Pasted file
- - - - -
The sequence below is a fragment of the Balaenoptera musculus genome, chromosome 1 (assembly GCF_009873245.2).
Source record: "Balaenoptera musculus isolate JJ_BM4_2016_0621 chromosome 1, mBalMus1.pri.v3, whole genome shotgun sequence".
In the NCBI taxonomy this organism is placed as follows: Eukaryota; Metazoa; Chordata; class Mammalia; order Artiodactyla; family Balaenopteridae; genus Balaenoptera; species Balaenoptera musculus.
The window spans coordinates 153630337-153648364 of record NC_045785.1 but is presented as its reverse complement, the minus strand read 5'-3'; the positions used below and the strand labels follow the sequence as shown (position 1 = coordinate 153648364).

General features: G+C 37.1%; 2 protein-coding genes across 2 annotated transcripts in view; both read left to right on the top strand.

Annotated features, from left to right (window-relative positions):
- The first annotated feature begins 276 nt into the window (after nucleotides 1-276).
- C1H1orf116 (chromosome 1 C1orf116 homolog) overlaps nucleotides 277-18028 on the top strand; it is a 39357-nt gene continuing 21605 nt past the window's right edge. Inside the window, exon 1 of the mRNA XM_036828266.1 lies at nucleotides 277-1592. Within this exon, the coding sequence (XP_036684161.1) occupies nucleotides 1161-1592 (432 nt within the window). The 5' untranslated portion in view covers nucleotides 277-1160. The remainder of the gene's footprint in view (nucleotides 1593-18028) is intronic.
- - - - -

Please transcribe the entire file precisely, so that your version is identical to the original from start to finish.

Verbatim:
The sequence below is a fragment of the Balaenoptera musculus genome, chromosome 1 (assembly GCF_009873245.2).
Source record: "Balaenoptera musculus isolate JJ_BM4_2016_0621 chromosome 1, mBalMus1.pri.v3, whole genome shotgun sequence".
In the NCBI taxonomy this organism is placed as follows: Eukaryota; Metazoa; Chordata; class Mammalia; order Artiodactyla; family Balaenopteridae; genus Balaenoptera; species Balaenoptera musculus.
The window spans coordinates 153630337-153648364 of record NC_045785.1 but is presented as its reverse complement, the minus strand read 5'-3'; the positions used below and the strand labels follow the sequence as shown (position 1 = coordinate 153648364).

General features: G+C 37.1%; 2 protein-coding genes across 2 annotated transcripts in view; both read left to right on the top strand.

Annotated features, from left to right (window-relative positions):
- The first annotated feature begins 276 nt into the window (after nucleotides 1-276).
- C1H1orf116 (chromosome 1 C1orf116 homolog) overlaps nucleotides 277-18028 on the top strand; it is a 39357-nt gene continuing 21605 nt past the window's right edge. Inside the window, exon 1 of the mRNA XM_036828266.1 lies at nucleotides 277-1592. Within this exon, the coding sequence (XP_036684161.1) occupies nucleotides 1161-1592 (432 nt within the window). The 5' untranslated portion in view covers nucleotides 277-1160. The remainder of the gene's footprint in view (nucleotides 1593-18028) is intronic.